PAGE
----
Weighing in on the BK $1 Double Cheeseburger Battle

January 28, 2010

photo: roboppy, flickr

The conflict between Burger King and its franchisees over the $1 Double Cheeseburger is as hot as the restaurants’ flamebroilers. I’m glad I was neither one of the corporate folks selling in this program, nor one of the franchisees who feel it’s being forced upon them. Having worked on corporate marketing and finance teams earlier in my career, I know the drill well. And I’m not surprised to see this age-old, stereotypical thinking and behavior playing out yet again.

It’s classic. Franchisees tend to view corporate as a bunch of eggheads who are out of touch with actual customer behavior, ignorant of franchisee costs and life in the trenches. They resent that royalties are based on sales rather than profit – the top line vs. the bottom line. Meanwhile, corporate employees tend to see franchisees as reactive and unwilling to invest in marketing that will grow their businesses.

Whether the stereotypes contain a grain of truth or not, the reality is that better data and thorough analysis could snuff this inferno.

The debate has centered on the issue of the $1 price point for a double cheeseburger, yet the program’s true impact hinges on much more. Regardless of whether franchisees lose or gain money at $1, the success of the program should be based on detailed analysis of sales and customer behavior. Is traffic increased over the long haul? Are higher-margin items being sold in greater quantity along with the double cheeseburgers? Are customers refusing to purchase items once they return to their regular prices? What are the short- and long-term gains of the program? Do those gains outweigh the cash lost in price-cutting?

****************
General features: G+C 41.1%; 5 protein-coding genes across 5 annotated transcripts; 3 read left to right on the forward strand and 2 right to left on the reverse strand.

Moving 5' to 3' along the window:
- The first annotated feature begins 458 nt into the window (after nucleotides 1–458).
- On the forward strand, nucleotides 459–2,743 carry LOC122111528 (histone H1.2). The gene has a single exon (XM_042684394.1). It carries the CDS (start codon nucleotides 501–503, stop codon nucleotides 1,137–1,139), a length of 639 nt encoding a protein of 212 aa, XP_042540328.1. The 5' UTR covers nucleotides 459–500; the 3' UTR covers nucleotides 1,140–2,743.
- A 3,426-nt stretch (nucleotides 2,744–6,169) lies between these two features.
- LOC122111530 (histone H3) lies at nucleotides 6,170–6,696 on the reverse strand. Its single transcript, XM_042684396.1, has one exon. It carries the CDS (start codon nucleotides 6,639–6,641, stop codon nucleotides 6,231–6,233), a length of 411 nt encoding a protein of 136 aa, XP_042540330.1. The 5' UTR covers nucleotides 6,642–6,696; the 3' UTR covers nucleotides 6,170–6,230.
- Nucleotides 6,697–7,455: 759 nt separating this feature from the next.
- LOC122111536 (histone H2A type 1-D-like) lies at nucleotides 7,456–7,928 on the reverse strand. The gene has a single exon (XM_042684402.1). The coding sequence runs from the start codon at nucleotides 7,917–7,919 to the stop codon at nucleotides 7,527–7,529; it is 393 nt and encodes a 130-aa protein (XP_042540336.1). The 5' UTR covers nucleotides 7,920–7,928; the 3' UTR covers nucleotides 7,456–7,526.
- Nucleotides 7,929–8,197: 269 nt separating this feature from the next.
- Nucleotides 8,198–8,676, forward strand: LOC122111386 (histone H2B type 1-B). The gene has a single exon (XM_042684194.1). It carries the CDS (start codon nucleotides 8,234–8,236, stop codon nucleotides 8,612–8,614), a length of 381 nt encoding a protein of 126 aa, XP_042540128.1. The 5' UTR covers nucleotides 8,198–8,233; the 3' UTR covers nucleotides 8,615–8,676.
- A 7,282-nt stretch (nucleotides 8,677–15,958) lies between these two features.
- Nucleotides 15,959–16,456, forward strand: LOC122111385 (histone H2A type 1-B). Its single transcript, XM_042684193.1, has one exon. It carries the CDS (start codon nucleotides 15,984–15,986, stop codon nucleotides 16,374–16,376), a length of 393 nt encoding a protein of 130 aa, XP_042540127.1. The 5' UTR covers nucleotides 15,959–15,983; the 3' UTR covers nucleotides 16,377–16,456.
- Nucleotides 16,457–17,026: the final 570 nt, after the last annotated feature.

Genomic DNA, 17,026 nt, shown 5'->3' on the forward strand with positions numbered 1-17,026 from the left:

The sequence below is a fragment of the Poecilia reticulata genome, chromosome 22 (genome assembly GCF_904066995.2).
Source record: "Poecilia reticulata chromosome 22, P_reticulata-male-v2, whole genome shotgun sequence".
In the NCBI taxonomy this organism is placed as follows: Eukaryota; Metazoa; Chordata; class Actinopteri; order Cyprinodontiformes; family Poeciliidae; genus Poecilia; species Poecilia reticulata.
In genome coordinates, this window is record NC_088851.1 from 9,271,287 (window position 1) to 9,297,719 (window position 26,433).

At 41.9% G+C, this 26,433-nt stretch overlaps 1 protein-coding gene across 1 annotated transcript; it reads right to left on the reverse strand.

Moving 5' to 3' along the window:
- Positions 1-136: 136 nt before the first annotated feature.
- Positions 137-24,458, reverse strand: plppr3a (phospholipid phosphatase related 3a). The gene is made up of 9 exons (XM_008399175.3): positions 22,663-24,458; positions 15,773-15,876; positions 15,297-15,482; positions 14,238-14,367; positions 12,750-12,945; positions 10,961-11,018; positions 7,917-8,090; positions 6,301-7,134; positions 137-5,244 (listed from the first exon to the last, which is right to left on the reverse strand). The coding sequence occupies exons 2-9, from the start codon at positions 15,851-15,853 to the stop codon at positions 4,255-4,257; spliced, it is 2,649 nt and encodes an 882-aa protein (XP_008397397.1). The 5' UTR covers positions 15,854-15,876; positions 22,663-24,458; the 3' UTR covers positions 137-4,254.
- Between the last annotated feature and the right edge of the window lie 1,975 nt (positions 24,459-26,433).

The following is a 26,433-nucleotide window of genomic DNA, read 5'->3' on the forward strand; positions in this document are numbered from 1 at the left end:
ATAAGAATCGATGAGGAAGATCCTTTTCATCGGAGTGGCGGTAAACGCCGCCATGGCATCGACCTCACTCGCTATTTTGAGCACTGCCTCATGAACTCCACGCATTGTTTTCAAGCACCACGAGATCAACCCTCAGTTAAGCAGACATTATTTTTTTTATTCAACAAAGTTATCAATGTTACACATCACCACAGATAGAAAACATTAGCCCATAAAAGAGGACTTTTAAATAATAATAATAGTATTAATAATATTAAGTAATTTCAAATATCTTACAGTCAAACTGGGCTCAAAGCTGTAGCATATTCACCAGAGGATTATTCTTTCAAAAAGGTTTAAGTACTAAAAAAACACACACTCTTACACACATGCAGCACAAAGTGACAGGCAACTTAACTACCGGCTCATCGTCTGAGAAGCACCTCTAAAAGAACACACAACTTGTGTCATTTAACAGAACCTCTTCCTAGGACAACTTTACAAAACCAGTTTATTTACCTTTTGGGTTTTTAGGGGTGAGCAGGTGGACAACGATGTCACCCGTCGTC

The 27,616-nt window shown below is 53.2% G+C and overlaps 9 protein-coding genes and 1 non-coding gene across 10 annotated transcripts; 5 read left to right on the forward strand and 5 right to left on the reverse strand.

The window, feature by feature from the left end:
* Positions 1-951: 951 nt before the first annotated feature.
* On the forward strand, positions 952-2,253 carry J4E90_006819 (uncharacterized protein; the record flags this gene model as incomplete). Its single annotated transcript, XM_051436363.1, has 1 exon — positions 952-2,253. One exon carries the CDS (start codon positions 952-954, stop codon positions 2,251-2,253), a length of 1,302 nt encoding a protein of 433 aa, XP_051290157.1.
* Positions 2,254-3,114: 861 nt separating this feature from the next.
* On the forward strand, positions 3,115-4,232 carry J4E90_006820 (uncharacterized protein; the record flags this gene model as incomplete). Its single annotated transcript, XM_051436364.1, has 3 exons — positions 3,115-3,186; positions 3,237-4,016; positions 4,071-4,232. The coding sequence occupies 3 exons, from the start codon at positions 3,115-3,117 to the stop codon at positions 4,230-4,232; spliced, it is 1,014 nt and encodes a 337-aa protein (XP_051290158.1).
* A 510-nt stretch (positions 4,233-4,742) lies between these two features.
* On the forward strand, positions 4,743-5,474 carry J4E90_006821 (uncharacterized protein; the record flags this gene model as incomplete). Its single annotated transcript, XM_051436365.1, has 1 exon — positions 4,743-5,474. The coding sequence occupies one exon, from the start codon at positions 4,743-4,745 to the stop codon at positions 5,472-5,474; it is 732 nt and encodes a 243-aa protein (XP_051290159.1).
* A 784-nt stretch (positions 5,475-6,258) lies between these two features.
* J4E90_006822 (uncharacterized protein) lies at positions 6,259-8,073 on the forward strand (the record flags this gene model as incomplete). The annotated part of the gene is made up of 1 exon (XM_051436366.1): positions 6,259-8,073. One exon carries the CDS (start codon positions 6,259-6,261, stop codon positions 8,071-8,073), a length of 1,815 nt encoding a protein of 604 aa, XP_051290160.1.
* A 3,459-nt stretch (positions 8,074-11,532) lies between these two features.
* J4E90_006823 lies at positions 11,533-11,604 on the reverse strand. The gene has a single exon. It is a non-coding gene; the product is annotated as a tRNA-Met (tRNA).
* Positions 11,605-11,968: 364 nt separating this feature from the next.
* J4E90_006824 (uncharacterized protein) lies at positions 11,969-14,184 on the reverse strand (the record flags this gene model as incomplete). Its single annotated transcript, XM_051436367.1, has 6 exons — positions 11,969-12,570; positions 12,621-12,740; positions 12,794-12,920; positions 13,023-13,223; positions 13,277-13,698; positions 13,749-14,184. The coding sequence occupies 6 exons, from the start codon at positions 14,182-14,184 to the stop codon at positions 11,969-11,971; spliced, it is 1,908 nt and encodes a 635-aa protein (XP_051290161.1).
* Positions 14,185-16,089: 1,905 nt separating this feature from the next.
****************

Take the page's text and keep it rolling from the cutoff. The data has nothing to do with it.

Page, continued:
Ron Ruggless covered this topic in the November 30 issue of Nation’s Restaurant News, “BK suit highlights franchisee friction.” Franchisee Dan Fitzpatrick states “You could conservatively indicate that it costs us between $1.10 and $1.15 per double cheeseburger that we sell with all of our fixed and variable costs being covered.” Fitzpatrick’s accounting is curious.

The cost of serving a double cheeseburger should reflect the meat, cheese, condiments, bun, wrapper, and even a napkin. Items such as labor, utilities, and insurance are fixed costs, and won’t change unless a promotion requires hiring additional staff. If the lights are already on, the flamebroilers are fired up, and the crew is at work, I say you account for these costs at the end of the month and year to accurately assess your costs and profits. It’s unlikely that Burger King locations are adding staff due to an item’s placement on the $1 menu.

I’m not saying that a complete profit picture — including utilities and the rest — is unimportant. It’s critical. It’s just not fair or logical to add them until the program is over. Once we know the quantity of each item sold, fixed costs can be allocated accurately.

I don’t know the exact cost of a double cheeseburger – based on Ruggless’ reference points for everyday pricing between $1.89 and $2.39, I’d venture to say that it’s closer to $1.00 than $.50, so placing the item on the $1 menu indeed yields a low margin. Even so, the point of the promotion is to boost overall sales and profit. Both franchisee and franchisor must look beyond the stereotypes and judge a discount program holistically.

It’s a lot to ask that franchisees and franchisors work together harmoniously, but it’s worth keeping in mind the following: franchisees should understand that their goals and the franchisor’s are more often than not the same – increased profitability for both, based on maximizing store revenue and therefore, profit. Franchisors should attempt to walk in the franchisees’ shoes and seek to understand true item and store profitability — including proving their understanding of the long-term impact of cutting prices on customer behavior. If this happened more often, perhaps the need for lawsuits would be minimized.


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